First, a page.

Joining the Fold
But the real breakthrough is yet to come. At a summit meeting in Prague this Thursday, the European Union plans to inaugurate its "Eastern Partnership," a program meant to advance democratic reforms in the former Soviet republics of Ukraine, Georgia, Armenia, Azerbaijan and Moldova. After prolonged hesitation, Brussels finally invited Belarus to join the fold. The West's blockade is over, the Minsk edition of Komsomolskaya Pravda crowed, insisting that Lukashenko is now "a legitimate player in European politics."
Alexander Lukashenko, of all people? The autocrat of Minsk, whose country former US Secretary of State Condoleezza Rice consistently referred to as central Europe's "last true dictatorship?" The man who, after taking office in 1994, eliminated the opposition, had dissidents thrown into prison and critical newspapers banned? The man who expelled US diplomats and EU representatives and, in 2004, secured himself an unlimited term in a dubious referendum?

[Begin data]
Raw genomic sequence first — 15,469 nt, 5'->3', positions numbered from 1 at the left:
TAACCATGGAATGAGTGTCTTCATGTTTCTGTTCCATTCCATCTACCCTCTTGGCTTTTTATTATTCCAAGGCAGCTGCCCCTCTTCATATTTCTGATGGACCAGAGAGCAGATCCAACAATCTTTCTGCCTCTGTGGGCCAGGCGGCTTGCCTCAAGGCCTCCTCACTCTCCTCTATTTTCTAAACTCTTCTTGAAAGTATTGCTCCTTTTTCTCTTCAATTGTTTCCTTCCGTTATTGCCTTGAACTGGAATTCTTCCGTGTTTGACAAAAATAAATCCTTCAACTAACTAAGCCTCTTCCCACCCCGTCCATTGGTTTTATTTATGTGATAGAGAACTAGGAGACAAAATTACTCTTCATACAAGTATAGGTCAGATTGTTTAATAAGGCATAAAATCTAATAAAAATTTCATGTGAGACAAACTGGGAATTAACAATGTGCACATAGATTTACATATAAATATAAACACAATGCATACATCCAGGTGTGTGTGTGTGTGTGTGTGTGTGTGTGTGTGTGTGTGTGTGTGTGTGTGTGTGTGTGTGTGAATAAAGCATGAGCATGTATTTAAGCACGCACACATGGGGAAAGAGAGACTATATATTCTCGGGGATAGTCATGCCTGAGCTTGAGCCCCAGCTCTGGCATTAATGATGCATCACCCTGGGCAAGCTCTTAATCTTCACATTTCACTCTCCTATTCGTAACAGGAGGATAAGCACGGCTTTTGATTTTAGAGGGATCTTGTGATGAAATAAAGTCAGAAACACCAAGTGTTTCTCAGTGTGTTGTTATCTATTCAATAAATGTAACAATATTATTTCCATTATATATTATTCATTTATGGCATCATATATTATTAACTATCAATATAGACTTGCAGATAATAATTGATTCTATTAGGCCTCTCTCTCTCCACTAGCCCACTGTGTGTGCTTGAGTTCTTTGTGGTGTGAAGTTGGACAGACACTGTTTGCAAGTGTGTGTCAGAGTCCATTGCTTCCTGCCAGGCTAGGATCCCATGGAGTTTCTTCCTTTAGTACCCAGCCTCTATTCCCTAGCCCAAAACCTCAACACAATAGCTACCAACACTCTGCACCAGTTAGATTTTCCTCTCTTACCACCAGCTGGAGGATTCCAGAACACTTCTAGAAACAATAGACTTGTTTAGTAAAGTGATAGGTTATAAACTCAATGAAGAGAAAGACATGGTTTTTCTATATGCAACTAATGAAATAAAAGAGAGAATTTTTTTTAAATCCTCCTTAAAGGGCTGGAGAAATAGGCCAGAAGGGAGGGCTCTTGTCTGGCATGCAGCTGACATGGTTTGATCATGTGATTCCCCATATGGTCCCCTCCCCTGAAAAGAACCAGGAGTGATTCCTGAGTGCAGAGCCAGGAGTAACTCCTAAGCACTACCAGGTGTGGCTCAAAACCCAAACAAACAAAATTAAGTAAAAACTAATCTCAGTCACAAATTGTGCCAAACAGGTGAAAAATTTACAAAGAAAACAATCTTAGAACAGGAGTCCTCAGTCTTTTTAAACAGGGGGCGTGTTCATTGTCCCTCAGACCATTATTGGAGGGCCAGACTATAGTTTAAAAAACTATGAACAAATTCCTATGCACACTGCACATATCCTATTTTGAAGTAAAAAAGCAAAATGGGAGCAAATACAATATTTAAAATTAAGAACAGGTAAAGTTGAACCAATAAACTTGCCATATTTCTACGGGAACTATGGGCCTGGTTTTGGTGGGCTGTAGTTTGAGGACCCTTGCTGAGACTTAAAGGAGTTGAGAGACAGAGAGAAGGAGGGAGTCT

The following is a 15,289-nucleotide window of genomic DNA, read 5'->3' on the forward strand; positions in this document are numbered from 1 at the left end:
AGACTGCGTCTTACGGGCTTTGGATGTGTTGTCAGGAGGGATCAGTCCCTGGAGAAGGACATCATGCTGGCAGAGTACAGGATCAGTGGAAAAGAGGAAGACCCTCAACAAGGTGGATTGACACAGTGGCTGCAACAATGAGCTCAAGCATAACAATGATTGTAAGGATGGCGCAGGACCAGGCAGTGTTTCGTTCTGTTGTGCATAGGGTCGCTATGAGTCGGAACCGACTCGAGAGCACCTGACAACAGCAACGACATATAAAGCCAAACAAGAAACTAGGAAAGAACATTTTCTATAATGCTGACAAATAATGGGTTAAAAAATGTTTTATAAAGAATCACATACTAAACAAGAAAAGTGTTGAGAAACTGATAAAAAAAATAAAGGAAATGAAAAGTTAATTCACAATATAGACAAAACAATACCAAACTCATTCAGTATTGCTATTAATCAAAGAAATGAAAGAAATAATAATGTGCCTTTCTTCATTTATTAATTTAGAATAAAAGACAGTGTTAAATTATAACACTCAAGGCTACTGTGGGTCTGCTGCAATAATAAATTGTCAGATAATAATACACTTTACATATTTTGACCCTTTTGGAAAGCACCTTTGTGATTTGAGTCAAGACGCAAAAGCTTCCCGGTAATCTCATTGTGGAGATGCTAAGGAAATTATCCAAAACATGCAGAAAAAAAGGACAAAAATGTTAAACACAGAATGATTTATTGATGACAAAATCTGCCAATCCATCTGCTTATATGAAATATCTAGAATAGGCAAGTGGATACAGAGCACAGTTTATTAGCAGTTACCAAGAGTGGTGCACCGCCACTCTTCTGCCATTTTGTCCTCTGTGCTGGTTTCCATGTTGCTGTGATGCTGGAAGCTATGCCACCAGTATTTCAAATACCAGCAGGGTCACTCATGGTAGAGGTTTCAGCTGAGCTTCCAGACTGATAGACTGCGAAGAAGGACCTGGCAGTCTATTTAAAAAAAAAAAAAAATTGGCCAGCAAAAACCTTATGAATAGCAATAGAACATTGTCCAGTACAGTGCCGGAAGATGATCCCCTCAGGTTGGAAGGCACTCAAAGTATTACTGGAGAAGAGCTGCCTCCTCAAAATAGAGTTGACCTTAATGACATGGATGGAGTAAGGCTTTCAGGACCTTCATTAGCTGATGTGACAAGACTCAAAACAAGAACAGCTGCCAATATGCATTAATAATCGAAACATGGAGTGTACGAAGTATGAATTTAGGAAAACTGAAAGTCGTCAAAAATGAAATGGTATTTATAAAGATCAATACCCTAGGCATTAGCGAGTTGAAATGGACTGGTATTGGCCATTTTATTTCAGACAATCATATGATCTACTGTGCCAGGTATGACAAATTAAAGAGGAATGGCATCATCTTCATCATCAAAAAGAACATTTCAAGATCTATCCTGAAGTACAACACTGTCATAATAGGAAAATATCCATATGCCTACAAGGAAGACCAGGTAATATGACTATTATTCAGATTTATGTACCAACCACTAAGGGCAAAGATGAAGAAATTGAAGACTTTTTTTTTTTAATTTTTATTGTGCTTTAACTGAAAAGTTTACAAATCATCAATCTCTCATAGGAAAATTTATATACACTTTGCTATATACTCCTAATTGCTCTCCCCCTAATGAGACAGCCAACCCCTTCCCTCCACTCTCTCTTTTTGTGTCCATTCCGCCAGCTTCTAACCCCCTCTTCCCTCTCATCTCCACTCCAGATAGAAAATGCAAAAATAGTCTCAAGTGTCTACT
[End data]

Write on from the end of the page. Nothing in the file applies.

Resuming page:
Not everyone is pleased about the Minsk autocrat's de facto rehabilitation. The Swedes, Belgians and Dutch were sharply opposed to the EU's decision. Czech President Václav Klaus says that he will "not shake his hand" if Lukashenko decides to attend the summit in person and does not, as Brussels has suggested, send subordinates. It would "not be in Lukashenko's interest" to attend, current European Council President and Czech Foreign Minister Karel Schwarzenberg told SPIEGEL.